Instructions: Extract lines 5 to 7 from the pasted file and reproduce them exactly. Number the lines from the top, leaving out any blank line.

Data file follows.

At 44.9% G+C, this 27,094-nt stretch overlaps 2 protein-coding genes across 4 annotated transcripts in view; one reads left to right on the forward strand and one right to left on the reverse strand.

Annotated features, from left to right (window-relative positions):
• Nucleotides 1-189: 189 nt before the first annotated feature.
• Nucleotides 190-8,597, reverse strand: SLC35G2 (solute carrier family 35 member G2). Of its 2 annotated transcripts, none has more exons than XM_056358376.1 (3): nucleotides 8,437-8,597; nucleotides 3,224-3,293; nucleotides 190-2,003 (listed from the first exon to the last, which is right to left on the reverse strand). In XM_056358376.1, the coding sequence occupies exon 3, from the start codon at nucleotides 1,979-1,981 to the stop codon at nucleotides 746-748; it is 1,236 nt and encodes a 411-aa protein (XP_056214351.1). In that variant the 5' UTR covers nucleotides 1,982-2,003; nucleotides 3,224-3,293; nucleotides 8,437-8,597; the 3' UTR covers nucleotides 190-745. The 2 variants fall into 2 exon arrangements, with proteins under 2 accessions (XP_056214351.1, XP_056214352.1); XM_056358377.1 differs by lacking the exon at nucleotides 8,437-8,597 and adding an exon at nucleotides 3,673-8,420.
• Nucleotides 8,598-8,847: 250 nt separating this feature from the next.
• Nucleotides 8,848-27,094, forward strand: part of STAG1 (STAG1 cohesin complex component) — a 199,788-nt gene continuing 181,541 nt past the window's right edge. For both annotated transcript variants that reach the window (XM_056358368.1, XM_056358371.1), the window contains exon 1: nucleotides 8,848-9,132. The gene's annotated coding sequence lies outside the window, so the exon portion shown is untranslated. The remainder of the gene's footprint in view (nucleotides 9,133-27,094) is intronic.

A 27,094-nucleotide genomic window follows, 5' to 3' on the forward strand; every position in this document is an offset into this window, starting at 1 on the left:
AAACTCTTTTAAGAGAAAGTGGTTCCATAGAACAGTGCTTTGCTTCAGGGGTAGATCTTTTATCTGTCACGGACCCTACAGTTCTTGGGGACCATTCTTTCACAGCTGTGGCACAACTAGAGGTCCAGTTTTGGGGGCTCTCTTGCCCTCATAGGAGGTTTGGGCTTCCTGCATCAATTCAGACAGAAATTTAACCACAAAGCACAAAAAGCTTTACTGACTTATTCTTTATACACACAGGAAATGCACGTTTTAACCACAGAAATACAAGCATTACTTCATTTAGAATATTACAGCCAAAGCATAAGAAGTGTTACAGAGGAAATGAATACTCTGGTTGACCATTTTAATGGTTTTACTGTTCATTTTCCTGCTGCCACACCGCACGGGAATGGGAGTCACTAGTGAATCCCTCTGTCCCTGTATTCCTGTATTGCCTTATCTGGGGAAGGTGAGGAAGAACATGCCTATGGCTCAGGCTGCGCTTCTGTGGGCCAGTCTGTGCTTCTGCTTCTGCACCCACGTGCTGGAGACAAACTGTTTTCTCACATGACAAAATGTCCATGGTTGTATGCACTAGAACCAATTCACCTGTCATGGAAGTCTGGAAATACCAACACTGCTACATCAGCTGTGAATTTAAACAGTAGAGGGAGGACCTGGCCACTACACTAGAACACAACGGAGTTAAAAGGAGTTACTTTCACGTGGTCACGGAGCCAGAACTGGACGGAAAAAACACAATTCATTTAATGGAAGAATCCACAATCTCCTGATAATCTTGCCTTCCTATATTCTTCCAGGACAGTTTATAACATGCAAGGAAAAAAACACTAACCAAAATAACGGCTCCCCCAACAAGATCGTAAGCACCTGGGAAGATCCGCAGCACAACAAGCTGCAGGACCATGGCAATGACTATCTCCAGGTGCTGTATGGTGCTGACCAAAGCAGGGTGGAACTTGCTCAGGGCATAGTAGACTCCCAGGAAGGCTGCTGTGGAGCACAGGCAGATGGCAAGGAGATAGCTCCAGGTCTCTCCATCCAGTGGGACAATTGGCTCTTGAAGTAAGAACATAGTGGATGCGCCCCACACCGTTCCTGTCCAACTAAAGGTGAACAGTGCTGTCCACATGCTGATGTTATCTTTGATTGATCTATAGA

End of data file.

• Nucleotides 8,598-8,847: 250 nt separating this feature from the next.
• Nucleotides 8,848-27,094, forward strand: part of STAG1 (STAG1 cohesin complex component) — a 199,788-nt gene continuing 181,541 nt past the window's right edge. For both annotated transcript variants that reach the window (XM_056358368.1, XM_056358371.1), the window contains exon 1: nucleotides 8,848-9,132. The gene's annotated coding sequence lies outside the window, so the exon portion shown is untranslated. The remainder of the gene's footprint in view (nucleotides 9,133-27,094) is intronic.

A 27,094-nucleotide genomic window follows, 5' to 3' on the forward strand; every position in this document is an offset into this window, starting at 1 on the left: